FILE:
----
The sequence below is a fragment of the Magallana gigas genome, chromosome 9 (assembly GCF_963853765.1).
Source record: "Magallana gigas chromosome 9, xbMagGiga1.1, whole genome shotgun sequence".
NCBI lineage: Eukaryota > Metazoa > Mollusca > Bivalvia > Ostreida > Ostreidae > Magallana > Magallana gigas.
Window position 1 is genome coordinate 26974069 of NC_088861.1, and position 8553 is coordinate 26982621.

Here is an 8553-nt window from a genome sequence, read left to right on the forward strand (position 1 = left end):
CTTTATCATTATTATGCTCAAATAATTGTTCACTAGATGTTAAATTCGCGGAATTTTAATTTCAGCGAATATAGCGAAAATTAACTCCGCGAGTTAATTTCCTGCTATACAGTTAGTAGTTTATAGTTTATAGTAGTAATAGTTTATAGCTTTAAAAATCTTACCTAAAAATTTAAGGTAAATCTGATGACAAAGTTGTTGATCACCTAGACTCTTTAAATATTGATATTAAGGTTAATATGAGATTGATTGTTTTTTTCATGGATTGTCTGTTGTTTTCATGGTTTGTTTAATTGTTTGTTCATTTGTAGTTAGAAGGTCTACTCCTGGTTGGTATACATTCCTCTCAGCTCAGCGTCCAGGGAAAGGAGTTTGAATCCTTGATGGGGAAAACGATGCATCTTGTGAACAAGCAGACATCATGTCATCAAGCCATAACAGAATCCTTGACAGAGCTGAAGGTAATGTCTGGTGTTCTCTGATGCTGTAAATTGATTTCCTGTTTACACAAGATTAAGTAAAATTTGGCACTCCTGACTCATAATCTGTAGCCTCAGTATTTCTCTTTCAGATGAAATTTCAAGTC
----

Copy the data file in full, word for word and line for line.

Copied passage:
The sequence below is a fragment of the Magallana gigas genome, chromosome 9 (assembly GCF_963853765.1).
Source record: "Magallana gigas chromosome 9, xbMagGiga1.1, whole genome shotgun sequence".
NCBI lineage: Eukaryota > Metazoa > Mollusca > Bivalvia > Ostreida > Ostreidae > Magallana > Magallana gigas.
Window position 1 is genome coordinate 26974069 of NC_088861.1, and position 8553 is coordinate 26982621.

Here is an 8553-nt window from a genome sequence, read left to right on the forward strand (position 1 = left end):
CTTTATCATTATTATGCTCAAATAATTGTTCACTAGATGTTAAATTCGCGGAATTTTAATTTCAGCGAATATAGCGAAAATTAACTCCGCGAGTTAATTTCCTGCTATACAGTTAGTAGTTTATAGTTTATAGTAGTAATAGTTTATAGCTTTAAAAATCTTACCTAAAAATTTAAGGTAAATCTGATGACAAAGTTGTTGATCACCTAGACTCTTTAAATATTGATATTAAGGTTAATATGAGATTGATTGTTTTTTTCATGGATTGTCTGTTGTTTTCATGGTTTGTTTAATTGTTTGTTCATTTGTAGTTAGAAGGTCTACTCCTGGTTGGTATACATTCCTCTCAGCTCAGCGTCCAGGGAAAGGAGTTTGAATCCTTGATGGGGAAAACGATGCATCTTGTGAACAAGCAGACATCATGTCATCAAGCCATAACAGAATCCTTGACAGAGCTGAAGGTAATGTCTGGTGTTCTCTGATGCTGTAAATTGATTTCCTGTTTACACAAGATTAAGTAAAATTTGGCACTCCTGACTCATAATCTGTAGCCTCAGTATTTCTCTTTCAGATGAAATTTCAAGTC